Cambridge, UK, July 4, 2000 - Kaspersky Lab, an international anti-virus software development company, announces the discovery of a new Internet-worm 'Dilber.' It carries an extremely dangerous payload and, to perform its destructive activity, it has 5 different computer viruses encoded in its body. Among them are such deplorably known ones as 'Chernobyl,' 'Freelink,' and 'SK'. Each of them is activated depending on the current date.
Despite such an impressive destructive payload, this worm poses no real threat to computer users. Due to a minor bug, it is unable to proliferate; i.e. to spread itself via e-mail or local area network.
"We are very lucky that there was an error in the worm. It is difficult to imagine the consequences if it had the ability to spread. However, there is a chance that the mistake could be rectified and we might still see a fully functional version of the worm," said Eugene Kaspersky, Head of anti-virus research at Kaspersky Lab. "This worm is very dangerous, because it is compressed by ASPack packing utility. Only a few anti-viruses (including Kaspersky Lab AntiViral Toolkit Pro (AVP)) are able to search for viruses in files of this format".
Protection against the 'Dilber' worm has already been added to the upcoming daily update of AntiViral Toolkit Pro (AVP).
You can purchase AntiViral Toolkit Pro online via the Internet at the following address:
This is an Internet worm related to the "I-Worm.Silver" worm and written by the same person. Just like "Silver," it is Windows executable written in Delphi; it accesses the Internet by using a VBS file helper and spreads to the local network.
When the worm gains control, it installs itself into the system. To do this, it copies itself to the Windows directory with the name SETUP_.EXE, and registers the first file in three auto-run keys in the system registry:
All these fields contain the instruction:
"Unchained Infection" = WinDirsetup_.exe
where "WinDir" is the name of Windows directory.
The worm also registers that file in the auto-run section in WIN.INI file:
In case the worm fails to install a SETUP_.EXE file into the Windows directory, it copies itself there with the DILBERTDANCE.JPG.EXE name.
The worm then stays in Windows as a background application (under Windows 95/98) or as a service (under WinNT), and runs two spreading routines in the background. One is activated once every 40 minutes, and the second one, once every hour. The first routine sends the infected messages by using the VBS file helper, as well as dropping and spawning five more viruses (see below). The second one infects the local network.
To send an infected message, the worm uses the MS Outlook and VBS helper file and runs SENDMAIL.VBS a script program in Visual Basic Script language. This script obtains all messages from the Inbox and "replies" to the first 20 with the following message:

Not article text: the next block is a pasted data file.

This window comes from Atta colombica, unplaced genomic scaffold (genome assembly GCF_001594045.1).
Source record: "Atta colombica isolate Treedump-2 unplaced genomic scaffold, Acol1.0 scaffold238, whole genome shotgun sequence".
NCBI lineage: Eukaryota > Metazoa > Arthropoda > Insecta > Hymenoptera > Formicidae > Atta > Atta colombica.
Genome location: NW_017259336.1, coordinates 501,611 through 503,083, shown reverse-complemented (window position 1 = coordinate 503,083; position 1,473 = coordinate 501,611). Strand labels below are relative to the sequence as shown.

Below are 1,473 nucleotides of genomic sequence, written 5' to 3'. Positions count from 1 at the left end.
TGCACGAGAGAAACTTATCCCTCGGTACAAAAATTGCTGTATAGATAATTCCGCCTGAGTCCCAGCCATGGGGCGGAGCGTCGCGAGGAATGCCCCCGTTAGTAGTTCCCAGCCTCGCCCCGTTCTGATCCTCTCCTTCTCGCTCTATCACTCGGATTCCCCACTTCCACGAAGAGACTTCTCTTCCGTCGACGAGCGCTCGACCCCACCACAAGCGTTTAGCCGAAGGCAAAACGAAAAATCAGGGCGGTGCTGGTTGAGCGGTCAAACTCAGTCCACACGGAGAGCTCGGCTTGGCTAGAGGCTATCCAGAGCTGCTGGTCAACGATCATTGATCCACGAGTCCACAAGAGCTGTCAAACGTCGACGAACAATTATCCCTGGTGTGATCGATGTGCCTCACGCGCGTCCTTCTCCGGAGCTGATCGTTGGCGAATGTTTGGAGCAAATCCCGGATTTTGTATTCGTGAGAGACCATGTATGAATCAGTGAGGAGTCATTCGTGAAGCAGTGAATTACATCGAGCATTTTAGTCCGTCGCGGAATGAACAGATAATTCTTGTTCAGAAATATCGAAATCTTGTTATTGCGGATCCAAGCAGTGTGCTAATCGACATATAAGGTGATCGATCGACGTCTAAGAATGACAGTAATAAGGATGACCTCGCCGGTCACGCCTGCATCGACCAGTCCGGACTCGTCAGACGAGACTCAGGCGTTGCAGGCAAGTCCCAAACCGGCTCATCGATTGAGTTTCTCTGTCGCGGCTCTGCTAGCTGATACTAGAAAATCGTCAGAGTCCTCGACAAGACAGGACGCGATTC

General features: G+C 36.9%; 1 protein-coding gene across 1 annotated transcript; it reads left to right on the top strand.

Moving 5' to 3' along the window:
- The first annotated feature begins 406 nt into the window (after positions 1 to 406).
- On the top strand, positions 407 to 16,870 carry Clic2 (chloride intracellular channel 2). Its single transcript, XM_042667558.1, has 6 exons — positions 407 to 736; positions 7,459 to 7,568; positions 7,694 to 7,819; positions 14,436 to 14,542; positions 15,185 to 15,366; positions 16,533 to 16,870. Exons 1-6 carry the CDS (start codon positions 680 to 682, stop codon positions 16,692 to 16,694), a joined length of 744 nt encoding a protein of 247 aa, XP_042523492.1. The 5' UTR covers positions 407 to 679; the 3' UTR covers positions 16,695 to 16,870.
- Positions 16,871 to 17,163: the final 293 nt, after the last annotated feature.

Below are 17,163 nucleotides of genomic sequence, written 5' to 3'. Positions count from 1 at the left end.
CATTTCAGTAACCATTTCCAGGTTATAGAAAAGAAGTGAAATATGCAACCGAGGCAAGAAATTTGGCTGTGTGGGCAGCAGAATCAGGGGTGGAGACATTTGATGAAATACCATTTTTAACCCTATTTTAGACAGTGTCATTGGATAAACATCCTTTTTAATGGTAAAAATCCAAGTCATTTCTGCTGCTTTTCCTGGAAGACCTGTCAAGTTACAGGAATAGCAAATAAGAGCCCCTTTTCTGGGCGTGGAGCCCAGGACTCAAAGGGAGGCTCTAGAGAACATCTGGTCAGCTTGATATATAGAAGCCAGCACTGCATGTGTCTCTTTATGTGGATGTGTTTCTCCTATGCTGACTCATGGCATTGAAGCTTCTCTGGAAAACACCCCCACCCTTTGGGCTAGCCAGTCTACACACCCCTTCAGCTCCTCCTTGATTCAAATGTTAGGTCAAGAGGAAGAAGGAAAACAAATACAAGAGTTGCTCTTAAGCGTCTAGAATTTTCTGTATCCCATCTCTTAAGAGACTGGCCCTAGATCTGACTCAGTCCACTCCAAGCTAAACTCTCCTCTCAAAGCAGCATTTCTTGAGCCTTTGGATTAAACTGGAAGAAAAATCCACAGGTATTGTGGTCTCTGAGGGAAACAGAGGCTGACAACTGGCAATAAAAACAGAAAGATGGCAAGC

Received your mail, and will send you a reply ASAP
Until then, check out this funny Dilbert Dance (attached)
Attached file name: dilbertdance.jpg.exe
where "sendername" is the name of the replying message sender.
The worm then marks "answered" messages (affected messages) with a TAB char at the end of the message subject, and does not answer messages that have already been affected. So, the worm prevents duplicate replies to the same messages.
The worm stores all affected addresses in the WINDOWS.EXE file in the Windows directory, and does not send infected messages to the same addresses twice.
The worm also does not send infected messages in cases where the victim address contains the sub-strings: .mil, .gov, admin, master, abuse
Spreading to Local Network
To spread to a local network, the worm locates network resources (mapped drives), looks for those that are shared for reading/writing, and for WINDOWS and WINNT directories there. When one of these directories exists, the worm copies itself there with the same SETUP_.EXE name, and registers that file in the auto-run section in WIN.INI file or/and in system registry.
As a result, if there are computers on the network that have a shared Windows drive for reading/writing, the worm installs itself there and will be run on that computer(s) upon restart.
Because of a minor bug in the worm’s code, it is unable to run its spreading routing via both e-mail and LAN.
The worm also keeps copies of five viruses within its body, in encoded form. Depending on the system date, the worm extracts, drops, and spawns these viruses:
When / Virus name / File name (dropped by worm)
on 7 of month: / Win32.Bolzano / BOLZANO.EXE
on 15 of month: / Win95.CIH / CIH_15.EXE
on 17 of month: / VBS.FreeLink / LINKS.VBS
on 22 of month: / Win95.SK / WINSK.COM
on 31 of month: / Wni32.AOC / BEE_AOC.EXE
About Kaspersky Lab
Kaspersky Lab Ltd. is a fast growing international privately owned anti-virus software development company with offices in Moscow (Russia), Cambridge (UK) and Johannesburg (South Africa). Founded in 1997 the company concentrates its efforts on the development of world-leading anti-virus technologies and software. Kaspersky Lab also provides free online security related Internet information services. The company markets, distributes and supports its software and services in more than 40 countries worldwide.
Kaspersky Lab, Ltd.
Phone: +7 (095) 797 87 00
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Phone +44 118 975 5188
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